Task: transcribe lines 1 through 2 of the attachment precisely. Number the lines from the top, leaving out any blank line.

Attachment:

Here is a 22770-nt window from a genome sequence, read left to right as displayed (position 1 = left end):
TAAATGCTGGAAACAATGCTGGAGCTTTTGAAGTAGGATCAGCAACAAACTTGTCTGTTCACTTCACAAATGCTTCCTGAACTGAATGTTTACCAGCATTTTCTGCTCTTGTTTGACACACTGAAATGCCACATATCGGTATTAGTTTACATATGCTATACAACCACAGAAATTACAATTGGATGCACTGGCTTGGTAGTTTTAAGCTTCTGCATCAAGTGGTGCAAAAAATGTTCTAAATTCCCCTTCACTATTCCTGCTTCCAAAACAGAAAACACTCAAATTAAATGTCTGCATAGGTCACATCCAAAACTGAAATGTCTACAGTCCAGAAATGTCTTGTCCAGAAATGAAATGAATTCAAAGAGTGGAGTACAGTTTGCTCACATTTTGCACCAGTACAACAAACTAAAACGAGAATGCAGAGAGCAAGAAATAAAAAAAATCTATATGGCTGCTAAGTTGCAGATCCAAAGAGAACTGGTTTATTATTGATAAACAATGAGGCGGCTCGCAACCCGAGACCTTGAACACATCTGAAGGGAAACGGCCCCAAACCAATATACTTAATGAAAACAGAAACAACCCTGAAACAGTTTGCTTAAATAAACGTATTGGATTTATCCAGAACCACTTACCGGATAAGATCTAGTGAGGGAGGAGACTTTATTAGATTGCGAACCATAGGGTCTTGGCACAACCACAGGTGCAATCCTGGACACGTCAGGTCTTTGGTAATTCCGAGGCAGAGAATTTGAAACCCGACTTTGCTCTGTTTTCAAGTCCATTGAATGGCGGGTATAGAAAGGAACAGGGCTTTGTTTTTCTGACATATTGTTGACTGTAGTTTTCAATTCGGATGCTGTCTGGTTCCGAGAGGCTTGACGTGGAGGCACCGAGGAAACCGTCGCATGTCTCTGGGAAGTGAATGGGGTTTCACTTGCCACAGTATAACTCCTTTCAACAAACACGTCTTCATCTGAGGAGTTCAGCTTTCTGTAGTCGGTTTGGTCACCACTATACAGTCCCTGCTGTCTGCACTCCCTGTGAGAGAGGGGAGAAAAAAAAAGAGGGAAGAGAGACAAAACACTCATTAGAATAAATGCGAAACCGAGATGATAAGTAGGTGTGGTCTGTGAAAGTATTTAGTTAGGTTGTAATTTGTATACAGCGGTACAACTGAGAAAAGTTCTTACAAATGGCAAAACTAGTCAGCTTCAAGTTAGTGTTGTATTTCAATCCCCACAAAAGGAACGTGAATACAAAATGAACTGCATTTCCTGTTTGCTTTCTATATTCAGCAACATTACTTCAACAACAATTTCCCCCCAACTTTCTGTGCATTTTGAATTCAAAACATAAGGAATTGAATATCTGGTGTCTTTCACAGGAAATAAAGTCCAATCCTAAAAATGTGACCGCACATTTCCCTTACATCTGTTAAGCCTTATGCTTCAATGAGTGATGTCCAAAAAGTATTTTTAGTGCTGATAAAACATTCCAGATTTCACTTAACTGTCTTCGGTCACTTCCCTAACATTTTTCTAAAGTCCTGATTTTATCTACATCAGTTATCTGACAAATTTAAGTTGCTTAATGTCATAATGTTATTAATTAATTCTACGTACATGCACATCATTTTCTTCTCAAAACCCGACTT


Here is a 22770-nt window from a genome sequence, read left to right as displayed (position 1 = left end):
TAAATGCTGGAAACAATGCTGGAGCTTTTGAAGTAGGATCAGCAACAAACTTGTCTGTTCACTTCACAAATGCTTCCTGAACTGAATGTTTACCAGCATTTTCTGCTCTTGTTTGACACACTGAAATGCCACATATCGGTATTAGTTTACATATGCTATACAACCACAGAAATTACAATTGGATGCACTGGCTTGGTAGTTTTAAGCTTCTGCATCAAGTGGTGCAAAAAATGTTCTAAATTCCCCTTCACTATTCCTGCTTCCAAAACAGAAAACACTCAAATTAAATGTCTGCATAGGTCACATCCAAAACTGAAATGTCTACAGTCCAGAAATGTCTTGTCCAGAAATGAAATGAATTCAAAGAGTGGAGTACAGTTTGCTCACATTTTGCACCAGTACAACAAACTAAAACGAGAATGCAGAGAGCAAGAAATAAAAAAAATCTATATGGCTGCTAAGTTGCAGATCCAAAGAGAACTGGTTTATTATTGATAAACAATGAGGCGGCTCGCAACCCGAGACCTTGAACACATCTGAAGGGAAACGGCCCCAAACCAATATACTTAATGAAAACAGAAACAACCCTGAAACAGTTTGCTTAAATAAACGTATTGGATTTATCCAGAACCACTTACCGGATAAGATCTAGTGAGGGAGGAGACTTTATTAGATTGCGAACCATAGGGTCTTGGCACAACCACAGGTGCAATCCTGGACACGTCAGGTCTTTGGTAATTCCGAGGCAGAGAATTTGAAACCCGACTTTGCTCTGTTTTCAAGTCCATTGAATGGCGGGTATAGAAAGGAACAGGGCTTTGTTTTTCTGACATATTGTTGACTGTAGTTTTCAATTCGGATGCTGTCTGGTTCCGAGAGGCTTGACGTGGAGGCACCGAGGAAACCGTCGCATGTCTCTGGGAAGTGAATGGGGTTTCACTTGCCACAGTATAACTCCTTTCAACAAACACGTCTTCATCTGAGGAGTTCAGCTTTCTGTAGTCGGTTTGGTCACCACTATACAGTCCCTGCTGTCTGCACTCCCTGTGAGAGAGGGGAGAAAAAAAAAGAGGGAAGAGAGACAAAACACTCATTAGAATAAATGCGAAACCGAGATGATAAGTAGGTGTGGTCTGTGAAAGTATTTAGTTAGGTTGTAATTTGTATACAGCGGTACAACTGAGAAAAGTTCTTACAAATGGCAAAACTAGTCAGCTTCAAGTTAGTGTTGTATTTCAATCCCCACAAAAGGAACGTGAATACAAAATGAACTGCATTTCCTGTTTGCTTTCTATATTCAGCAACATTACTTCAACAACAATTTCCCCCCAACTTTCTGTGCATTTTGAATTCAAAACATAAGGAATTGAATATCTGGTGTCTTTCACAGGAAATAAAGTCCAATCCTAAAAATGTGACCGCACATTTCCCTTACATCTGTTAAGCCTTATGCTTCAATGAGTGATGTCCAAAAAGTATTTTTAGTGCTGATAAAACATTCCAGATTTCACTTAACTGTCTTCGGTCACTTCCCTAACATTTTTCTAAAGTCCTGATTTTATCTACATCAGTTATCTGACAAATTTAAGTTGCTTAATGTCATAATGTTATTAATTAATTCTACGTACATGCACATCATTTTCTTCTCAAAACCCGACTT